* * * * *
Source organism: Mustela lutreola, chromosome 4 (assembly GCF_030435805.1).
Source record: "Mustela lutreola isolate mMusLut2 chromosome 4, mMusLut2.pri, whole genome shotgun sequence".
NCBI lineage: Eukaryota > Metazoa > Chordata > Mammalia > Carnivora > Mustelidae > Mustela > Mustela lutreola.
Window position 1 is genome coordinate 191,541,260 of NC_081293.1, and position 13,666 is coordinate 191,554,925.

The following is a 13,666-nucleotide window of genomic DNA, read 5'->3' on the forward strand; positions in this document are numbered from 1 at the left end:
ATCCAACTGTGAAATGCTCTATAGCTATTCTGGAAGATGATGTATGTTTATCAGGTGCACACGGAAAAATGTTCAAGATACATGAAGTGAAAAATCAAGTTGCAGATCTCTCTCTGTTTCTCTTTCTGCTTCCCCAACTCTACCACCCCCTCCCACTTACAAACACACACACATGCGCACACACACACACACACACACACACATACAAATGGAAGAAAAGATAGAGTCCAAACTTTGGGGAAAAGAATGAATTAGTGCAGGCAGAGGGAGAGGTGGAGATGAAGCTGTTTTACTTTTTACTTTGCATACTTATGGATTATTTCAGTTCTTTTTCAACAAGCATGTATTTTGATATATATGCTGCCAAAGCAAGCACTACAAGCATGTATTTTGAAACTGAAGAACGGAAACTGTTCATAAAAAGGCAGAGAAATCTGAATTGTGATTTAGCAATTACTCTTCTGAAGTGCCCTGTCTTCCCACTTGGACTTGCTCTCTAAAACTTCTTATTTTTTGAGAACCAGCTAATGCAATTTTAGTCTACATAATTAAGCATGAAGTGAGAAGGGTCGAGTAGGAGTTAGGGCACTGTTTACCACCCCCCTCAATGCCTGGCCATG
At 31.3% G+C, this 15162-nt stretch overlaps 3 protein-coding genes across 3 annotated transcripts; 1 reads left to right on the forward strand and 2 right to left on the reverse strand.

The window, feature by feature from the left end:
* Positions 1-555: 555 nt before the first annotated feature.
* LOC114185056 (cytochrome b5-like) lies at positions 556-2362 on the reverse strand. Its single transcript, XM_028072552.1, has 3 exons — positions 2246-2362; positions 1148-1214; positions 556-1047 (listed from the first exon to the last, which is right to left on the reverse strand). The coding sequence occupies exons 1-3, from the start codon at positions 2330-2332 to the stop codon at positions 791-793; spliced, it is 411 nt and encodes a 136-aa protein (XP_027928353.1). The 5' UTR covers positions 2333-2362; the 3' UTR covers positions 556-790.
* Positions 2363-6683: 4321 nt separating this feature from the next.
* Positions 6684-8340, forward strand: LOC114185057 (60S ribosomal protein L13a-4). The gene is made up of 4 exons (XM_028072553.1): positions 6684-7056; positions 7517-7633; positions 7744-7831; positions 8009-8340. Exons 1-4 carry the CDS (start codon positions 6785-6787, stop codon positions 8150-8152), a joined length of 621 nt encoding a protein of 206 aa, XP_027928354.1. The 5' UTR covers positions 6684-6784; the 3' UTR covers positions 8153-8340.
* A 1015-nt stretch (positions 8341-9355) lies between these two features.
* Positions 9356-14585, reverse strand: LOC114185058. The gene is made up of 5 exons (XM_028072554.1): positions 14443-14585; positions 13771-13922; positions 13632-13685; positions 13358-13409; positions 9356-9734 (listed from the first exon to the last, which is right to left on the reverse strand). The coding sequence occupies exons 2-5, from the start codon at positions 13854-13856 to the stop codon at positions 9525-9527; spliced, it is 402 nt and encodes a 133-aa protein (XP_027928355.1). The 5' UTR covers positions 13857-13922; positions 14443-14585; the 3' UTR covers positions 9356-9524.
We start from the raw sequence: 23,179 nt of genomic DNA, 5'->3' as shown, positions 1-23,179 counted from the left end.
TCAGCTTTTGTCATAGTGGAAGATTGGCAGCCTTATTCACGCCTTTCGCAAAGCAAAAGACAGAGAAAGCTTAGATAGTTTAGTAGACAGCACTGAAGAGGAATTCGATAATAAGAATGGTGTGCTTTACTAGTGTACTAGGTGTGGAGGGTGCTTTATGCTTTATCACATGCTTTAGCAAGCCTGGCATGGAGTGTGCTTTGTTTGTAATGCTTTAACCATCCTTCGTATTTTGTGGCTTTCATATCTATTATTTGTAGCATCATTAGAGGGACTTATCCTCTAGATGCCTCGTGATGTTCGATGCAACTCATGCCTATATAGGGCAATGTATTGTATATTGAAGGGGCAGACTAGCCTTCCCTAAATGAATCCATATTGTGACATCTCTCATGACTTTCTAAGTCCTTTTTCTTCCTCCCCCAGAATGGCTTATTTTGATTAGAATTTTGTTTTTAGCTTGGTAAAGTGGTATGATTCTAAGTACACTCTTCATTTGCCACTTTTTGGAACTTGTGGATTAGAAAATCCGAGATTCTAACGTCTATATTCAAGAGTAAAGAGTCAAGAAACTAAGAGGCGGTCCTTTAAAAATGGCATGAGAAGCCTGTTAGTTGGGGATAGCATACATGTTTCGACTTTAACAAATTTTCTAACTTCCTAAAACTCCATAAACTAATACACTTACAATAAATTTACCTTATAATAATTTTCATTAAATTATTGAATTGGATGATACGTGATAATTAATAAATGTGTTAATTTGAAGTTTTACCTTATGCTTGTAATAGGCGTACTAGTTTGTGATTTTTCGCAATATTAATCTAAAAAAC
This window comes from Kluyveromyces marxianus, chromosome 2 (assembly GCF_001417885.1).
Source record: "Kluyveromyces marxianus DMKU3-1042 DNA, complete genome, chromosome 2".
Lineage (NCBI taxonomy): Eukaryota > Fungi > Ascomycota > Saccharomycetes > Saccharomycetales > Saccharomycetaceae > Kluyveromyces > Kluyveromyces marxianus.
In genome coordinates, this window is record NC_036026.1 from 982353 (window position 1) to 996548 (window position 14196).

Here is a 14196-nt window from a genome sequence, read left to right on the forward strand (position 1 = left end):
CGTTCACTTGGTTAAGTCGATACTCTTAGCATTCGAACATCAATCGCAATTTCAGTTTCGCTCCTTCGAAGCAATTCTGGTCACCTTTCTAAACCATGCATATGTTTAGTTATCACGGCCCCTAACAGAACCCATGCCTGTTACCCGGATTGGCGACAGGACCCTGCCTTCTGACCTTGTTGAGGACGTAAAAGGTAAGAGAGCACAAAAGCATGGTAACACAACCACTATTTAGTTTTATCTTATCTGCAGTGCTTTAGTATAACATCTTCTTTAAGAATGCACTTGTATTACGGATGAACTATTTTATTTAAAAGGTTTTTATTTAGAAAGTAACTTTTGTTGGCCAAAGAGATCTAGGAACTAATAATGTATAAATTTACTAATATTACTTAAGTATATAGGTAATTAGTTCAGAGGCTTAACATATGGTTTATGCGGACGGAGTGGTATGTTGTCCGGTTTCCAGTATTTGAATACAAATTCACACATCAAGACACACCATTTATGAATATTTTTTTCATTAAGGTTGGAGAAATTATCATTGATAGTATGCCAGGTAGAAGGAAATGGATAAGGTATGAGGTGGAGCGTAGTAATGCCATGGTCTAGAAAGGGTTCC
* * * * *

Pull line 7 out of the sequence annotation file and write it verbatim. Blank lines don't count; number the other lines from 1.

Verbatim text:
At 31.3% G+C, this 15162-nt stretch overlaps 3 protein-coding genes across 3 annotated transcripts; 1 reads left to right on the forward strand and 2 right to left on the reverse strand.